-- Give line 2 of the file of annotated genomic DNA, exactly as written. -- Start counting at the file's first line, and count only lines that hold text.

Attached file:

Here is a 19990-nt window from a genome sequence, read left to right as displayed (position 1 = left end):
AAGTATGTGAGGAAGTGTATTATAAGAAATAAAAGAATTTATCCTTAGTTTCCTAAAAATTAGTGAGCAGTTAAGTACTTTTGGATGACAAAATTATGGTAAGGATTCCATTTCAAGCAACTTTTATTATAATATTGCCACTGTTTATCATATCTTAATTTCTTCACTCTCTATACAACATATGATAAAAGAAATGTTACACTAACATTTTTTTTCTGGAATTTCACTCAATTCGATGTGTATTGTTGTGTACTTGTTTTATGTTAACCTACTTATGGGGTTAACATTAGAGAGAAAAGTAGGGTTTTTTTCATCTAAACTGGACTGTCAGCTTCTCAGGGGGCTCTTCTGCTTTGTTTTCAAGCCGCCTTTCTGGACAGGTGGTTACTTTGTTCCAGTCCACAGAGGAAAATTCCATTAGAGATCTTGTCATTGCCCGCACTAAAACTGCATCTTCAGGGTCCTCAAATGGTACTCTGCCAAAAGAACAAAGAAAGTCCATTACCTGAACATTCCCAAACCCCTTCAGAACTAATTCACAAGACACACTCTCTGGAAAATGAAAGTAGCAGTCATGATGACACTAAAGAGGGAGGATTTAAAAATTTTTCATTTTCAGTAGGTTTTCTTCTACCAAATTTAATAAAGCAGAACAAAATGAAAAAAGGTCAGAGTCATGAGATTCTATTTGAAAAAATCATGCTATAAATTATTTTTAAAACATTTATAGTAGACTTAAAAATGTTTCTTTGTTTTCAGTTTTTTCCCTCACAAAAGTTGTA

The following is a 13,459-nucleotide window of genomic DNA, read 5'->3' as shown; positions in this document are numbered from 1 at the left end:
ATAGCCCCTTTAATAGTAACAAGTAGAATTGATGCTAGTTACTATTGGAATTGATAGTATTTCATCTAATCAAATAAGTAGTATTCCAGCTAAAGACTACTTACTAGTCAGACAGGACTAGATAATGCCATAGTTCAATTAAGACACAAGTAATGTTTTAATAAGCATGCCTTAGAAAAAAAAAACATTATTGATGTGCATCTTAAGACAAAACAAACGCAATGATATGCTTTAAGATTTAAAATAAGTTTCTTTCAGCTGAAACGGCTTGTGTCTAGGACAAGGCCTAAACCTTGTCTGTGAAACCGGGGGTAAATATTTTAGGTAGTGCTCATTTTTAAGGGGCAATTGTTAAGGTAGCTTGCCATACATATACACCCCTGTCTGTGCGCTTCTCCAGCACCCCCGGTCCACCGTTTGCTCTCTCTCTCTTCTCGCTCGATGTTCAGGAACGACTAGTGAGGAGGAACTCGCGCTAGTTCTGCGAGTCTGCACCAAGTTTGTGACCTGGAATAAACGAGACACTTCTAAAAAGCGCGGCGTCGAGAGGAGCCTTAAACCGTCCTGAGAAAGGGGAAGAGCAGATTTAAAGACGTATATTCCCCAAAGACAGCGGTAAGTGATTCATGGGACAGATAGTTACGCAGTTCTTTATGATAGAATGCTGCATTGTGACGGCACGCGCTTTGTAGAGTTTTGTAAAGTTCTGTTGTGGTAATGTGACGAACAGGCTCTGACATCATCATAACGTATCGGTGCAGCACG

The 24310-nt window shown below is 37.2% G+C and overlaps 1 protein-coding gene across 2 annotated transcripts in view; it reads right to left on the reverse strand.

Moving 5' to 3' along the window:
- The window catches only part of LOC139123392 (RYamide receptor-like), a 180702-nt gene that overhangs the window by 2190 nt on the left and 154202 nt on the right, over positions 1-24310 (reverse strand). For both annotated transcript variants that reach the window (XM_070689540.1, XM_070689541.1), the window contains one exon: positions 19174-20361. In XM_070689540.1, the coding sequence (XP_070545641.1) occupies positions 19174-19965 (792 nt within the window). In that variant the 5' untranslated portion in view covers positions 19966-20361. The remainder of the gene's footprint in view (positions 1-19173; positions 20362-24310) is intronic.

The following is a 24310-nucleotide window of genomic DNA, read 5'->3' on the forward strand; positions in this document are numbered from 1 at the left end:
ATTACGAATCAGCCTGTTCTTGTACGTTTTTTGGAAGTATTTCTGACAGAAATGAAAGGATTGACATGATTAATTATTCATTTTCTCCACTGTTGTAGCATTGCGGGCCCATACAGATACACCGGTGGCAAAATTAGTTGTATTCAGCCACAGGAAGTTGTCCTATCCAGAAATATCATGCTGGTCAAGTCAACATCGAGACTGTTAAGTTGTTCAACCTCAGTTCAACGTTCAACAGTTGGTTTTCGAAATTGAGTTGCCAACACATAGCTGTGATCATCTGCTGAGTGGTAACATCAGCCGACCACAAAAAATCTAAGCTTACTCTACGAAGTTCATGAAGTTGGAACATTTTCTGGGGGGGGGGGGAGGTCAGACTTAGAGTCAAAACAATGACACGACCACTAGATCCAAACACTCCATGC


AAGTATGTGAGGAAGTGTATTATAAGAAATAAAAGAATTTATCCTTAGTTTCCTAAAAATTAGTGAGCAGTTAAGTACTTTTGGATGACAAAATTATGGTAAGGATTCCATTTCAAGCAACTTTTATTATAATATTGCCACTGTTTATCATATCTTAATTTCTTCACTCTCTATACAACATATGATAAAAGAAATGTTACACTAACATTTTTTTTCTGGAATTTCACTCAATTCGATGTGTATTGTTGTGTACTTGTTTTATGTTAACCTACTTATGGGGTTAACATTAGAGAGAAAAGTAGGGTTTTTTTCATCTAAACTGGACTGTCAGCTTCTCAGGGGGCTCTTCTGCTTTGTTTTCAAGCCGCCTTTCTGGACAGGTGGTTACTTTGTTCCAGTCCACAGAGGAAAATTCCATTAGAGATCTTGTCATTGCCCGCACTAAAACTGCATCTTCAGGGTCCTCAAATGGTACTCTGCCAAAAGAACAAAGAAAGTCCATTACCTGAACATTCCCAAACCCCTTCAGAACTAATTCACAAGACACACTCTCTGGAAAATGAAAGTAGCAGTCATGATGACACTAAAGAGGGAGGATTTAAAAATTTTTCATTTTCAGTAGGTTTTCTTCTACCAAATTTAATAAAGCAGAACAAAATGAAAAAAGGTCAGAGTCATGAGATTCTATTTGAAAAAATCATGCTATAAATTATTTTTAAAACATTTATAGTAGACTTAAAAATGTTTCTTTGTTTTCAGTTTTTTCCCTCACAAAAGTTGTA